The pathogenesis of BEI remains poorly understood and its link to tuberculosis remains controversial. Most authors consider BEI a multifactorial disorder with multiple different causes, tuberculosis essentially being a hypersensitive immune response to M. tuberculosis [4,5].

EIB is a recurrent chronic eruption occurring in young and middle-aged females in good health and with no systemic signs. EIB manifests itself by the presence of purple nodules or deep plaques on the posterior and anterolateral legs, feet, thighs, and arms, with the face rarely affected [1]. The lesions are not warm and not especially painful and tend to ulcerate centrally. Most of the lesions resolve spontaneously within several months, leaving postinflammatory hyperpigmentation and pigmented scars, which were found in all our patients [1].

Histologically, the epidermis may be intact or ulcerated. Lobular panniculitis with granulomatous inflammation with focal necrosis, sometimes with tuberculoid granulomas, and with central caseous necrosis [1] and a superficial or deep, perivascular or periadnexal, inflammatory lymphohistiocytic infiltrate is often present. Vasculitis of small and medium-sized vessels with fibrinoid necrosis and purpura may appear [1]. Special stains demonstrate no presence of acid-fast bacilli, but detection of M. tuberculosis by PCR suggests the presence of tuberculous DNA in the lesions [6].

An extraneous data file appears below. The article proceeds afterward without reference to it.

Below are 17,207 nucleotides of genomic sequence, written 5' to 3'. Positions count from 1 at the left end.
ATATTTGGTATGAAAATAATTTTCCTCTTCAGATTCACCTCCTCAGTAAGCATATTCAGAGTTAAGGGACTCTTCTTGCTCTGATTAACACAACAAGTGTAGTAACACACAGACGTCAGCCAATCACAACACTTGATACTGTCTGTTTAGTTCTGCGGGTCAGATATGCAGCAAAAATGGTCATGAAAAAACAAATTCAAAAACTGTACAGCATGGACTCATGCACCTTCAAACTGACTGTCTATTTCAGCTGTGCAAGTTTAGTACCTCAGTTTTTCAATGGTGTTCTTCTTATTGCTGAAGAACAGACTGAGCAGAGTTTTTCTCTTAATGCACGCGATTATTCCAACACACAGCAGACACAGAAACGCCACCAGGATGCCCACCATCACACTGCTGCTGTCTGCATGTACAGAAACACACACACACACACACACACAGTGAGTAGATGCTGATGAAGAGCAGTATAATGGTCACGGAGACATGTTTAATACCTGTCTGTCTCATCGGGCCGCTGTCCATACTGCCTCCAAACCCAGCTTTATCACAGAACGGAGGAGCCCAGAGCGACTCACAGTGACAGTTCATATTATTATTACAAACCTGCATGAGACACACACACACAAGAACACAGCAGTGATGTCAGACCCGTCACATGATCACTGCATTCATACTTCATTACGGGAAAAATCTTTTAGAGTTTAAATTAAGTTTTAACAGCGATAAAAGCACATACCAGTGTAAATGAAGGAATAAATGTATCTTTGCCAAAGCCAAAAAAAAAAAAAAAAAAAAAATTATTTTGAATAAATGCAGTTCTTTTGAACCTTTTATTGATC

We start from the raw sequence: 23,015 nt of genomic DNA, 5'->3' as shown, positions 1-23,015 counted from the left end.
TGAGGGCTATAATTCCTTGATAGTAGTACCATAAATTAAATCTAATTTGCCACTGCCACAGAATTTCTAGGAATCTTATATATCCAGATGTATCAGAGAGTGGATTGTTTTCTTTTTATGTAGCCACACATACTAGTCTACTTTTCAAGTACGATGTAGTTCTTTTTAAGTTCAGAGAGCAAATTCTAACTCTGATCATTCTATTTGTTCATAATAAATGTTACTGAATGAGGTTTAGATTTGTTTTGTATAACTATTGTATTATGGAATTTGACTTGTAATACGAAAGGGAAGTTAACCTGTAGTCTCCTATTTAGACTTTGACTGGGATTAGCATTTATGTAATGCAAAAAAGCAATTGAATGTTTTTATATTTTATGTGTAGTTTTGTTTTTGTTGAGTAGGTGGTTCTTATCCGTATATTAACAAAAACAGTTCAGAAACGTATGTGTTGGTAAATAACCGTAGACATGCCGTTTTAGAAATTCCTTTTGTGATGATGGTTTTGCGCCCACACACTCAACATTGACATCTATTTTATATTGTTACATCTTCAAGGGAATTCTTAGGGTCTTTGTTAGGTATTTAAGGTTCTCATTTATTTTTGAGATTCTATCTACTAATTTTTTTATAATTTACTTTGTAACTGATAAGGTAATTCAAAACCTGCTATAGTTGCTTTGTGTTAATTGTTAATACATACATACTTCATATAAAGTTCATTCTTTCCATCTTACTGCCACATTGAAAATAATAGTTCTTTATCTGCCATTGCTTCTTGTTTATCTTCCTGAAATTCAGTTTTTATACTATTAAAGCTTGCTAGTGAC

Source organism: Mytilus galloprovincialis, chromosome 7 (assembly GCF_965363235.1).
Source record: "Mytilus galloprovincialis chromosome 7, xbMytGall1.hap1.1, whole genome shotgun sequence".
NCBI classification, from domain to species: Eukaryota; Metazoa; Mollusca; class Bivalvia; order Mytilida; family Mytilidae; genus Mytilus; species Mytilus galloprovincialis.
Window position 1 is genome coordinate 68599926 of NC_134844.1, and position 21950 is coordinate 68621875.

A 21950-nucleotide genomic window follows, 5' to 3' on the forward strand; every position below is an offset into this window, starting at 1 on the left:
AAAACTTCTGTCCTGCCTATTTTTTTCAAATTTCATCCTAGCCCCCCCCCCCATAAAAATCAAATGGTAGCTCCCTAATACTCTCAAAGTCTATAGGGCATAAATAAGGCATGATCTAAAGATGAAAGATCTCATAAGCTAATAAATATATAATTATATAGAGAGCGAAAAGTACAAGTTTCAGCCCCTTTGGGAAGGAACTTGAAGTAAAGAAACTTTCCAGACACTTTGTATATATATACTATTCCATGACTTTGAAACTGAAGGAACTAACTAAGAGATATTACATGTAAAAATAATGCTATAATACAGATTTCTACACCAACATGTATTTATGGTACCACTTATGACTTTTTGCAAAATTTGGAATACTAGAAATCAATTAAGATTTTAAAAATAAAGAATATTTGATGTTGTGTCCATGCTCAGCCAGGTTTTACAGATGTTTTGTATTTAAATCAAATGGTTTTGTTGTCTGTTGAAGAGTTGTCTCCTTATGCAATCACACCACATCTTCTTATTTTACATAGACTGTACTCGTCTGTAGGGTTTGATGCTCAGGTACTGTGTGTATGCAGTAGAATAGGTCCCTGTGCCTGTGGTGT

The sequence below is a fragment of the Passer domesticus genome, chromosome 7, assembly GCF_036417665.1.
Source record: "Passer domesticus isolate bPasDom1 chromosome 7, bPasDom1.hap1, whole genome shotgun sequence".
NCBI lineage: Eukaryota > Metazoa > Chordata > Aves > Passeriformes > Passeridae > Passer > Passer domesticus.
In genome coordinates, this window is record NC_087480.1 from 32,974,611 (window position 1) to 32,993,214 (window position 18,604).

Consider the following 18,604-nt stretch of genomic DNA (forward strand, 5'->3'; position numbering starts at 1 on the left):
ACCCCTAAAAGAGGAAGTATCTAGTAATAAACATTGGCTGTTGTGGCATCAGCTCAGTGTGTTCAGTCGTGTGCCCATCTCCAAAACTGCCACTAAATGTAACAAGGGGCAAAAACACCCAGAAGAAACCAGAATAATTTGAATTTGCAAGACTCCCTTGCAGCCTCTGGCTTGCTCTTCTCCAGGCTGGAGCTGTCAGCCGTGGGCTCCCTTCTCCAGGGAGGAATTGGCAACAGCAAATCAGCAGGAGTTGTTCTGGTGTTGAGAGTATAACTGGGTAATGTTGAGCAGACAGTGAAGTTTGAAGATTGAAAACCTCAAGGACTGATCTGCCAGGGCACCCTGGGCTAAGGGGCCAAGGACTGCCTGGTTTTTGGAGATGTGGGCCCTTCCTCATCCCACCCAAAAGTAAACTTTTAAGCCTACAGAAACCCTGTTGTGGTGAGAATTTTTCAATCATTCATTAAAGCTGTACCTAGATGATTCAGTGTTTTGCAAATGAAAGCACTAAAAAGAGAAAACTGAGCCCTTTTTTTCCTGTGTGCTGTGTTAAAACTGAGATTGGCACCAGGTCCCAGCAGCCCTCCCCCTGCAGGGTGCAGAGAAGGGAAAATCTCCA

However, because assessments conducted often do not provide sufficient evidence for the origin of tuberculous cutaneous lesions, it is necessary to employ the notions of endemic countries, recent tuberculosis contagion, positivity of IDR to tuberculin, and association with extracutaneous tuberculosis [7].

The management of BEI is poorly documented [8], but involves standard WHO anti-TB drugs (four-drug therapy, then dual therapy for six months), Generally, cutaneous TB must be treated with the same regimen as systemic TB, and there is no role for single anti-TB drugs [1]. However, with the high risk of recidivism and in the case of the failure of antibacterial treatment, dapsone may be a good therapeutic alternative, as in our study [7].

CONCLUSION